Rain a dampener on quality: CBH
Talk of bogged harvesters and wallowing road trains north and west of Esperance made the rounds as widespread thunderstorms in the past fortnight saturated paddocks.
Falls averaging 30mm, and in some instances more than 60mm, were recorded on properties on November 4 and 5.
With most growers having made a start or ready to strike the first blow, the entire region was brought to standstill at the weekend because of the inclement weather.
CBH terminals throughout the region, including Beaumont and Cascades, were closed over on November 5 and 6.
CBH Esperance Zone manager Mick Daw said expected tonnages for the year were down.
"We are expecting a below average year with an estimated 1.4 million tonnes for the region," he said
Hail events have caused further marked losses in expected tonnage, although how much is yet to be revealed.
"Quite a lot of peas appear to have been frost-affected as well," Mr Daw said.
There are some positives.
"The coastal areas this year are stronger, from Munglinup and Cascades to Esperance. The lakes are also looking OK although we haven't had much in from the area yet," Mick said.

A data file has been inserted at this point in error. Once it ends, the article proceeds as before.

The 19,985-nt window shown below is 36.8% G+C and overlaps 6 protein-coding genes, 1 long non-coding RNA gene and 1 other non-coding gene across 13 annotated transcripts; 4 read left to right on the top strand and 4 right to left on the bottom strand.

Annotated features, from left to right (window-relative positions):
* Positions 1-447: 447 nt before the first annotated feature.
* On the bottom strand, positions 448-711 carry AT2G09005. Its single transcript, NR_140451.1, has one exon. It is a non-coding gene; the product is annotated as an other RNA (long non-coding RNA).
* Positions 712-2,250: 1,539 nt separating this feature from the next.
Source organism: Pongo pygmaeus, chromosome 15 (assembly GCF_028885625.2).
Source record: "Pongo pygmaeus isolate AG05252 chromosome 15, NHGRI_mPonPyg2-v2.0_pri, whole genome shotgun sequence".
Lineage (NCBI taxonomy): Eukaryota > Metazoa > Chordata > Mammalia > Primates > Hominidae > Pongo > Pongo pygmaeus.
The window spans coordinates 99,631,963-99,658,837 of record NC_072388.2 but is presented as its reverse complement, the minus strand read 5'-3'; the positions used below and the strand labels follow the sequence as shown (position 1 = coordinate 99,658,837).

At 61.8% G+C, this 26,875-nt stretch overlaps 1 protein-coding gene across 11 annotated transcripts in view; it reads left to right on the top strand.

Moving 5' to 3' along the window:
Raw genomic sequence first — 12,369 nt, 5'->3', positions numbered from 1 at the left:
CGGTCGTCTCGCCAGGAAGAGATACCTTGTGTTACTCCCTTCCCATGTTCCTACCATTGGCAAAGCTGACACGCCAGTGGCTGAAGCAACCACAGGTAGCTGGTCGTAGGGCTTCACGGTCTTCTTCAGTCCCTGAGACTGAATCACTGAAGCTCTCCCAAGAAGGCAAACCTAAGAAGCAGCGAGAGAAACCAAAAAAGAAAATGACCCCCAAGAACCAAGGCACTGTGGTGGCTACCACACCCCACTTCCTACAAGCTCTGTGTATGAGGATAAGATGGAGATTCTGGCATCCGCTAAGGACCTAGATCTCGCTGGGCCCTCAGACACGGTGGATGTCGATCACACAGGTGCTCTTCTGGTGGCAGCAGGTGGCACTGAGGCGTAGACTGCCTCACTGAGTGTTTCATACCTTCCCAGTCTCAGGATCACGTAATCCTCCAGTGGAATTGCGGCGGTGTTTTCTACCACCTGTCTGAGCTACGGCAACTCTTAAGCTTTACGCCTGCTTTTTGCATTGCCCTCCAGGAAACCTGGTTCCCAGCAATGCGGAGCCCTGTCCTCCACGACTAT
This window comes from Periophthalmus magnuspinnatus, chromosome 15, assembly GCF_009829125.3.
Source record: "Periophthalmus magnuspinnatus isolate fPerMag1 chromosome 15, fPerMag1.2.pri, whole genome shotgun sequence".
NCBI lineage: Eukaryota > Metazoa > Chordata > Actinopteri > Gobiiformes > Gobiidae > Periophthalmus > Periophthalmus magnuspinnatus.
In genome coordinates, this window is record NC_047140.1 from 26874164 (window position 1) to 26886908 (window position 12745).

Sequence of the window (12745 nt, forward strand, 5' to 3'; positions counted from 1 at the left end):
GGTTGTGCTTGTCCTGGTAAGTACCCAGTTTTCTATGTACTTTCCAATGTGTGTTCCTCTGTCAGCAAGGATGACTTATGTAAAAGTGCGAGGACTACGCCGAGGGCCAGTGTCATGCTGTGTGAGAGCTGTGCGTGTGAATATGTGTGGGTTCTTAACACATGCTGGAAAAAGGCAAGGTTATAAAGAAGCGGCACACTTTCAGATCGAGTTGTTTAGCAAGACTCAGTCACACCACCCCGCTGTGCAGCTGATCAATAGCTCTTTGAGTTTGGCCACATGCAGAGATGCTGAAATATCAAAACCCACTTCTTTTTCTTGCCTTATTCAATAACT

"The unusual thing about this season is that we are receiving everything at once, variety wise."
This is considered to be due to the dry season in some areas forcing early crop maturation, as well as current volatile harvest weather forcing growers reap and deliver whatever is ripe immediately.
Quality and weather patterns are a concern with sprouting incidences in wheat reported in north Beaumont and north Cascades, according to Farm and General senior agronomist Andrew Heinrich.
"Anywhere wheat has stressed and matured earlier, it has been adversely affected by recent rains, and will continue to be affected," he said.
Staining in barley is resulting in downgrades to feed as well.
Darren Inkster, of Sparkle Hill Farms 120km east of Esperance in Beaumont, was expecting to start harvesting his 800 hectares of canola rows today, depending on the weather. All up he has in 2400ha, including 740ha of wheat, 662ha of barley and 125ha of lupins.
Since the first of the crop was sown on May 28, about 290mm was recorded to the end of October with a further 46mm to Monday for November.
"The wheat is still green, but the barley is now all but ready to go," he said.
"There is green in the barley as it has reshot from the base from these late rains, but it isn't too bad. We don't want anymore though."
He expects some loss of quality because of staining downgrading malting to feed barley although other varieties, including wheat, seem to have held up well.
"Wheat and barley yields should be around 3 to 3.5 tonne/ha which is about average, possibly a bit above. Canola won't be as good, we didn't have rain in August and plants dropped a lot of flower," he said.
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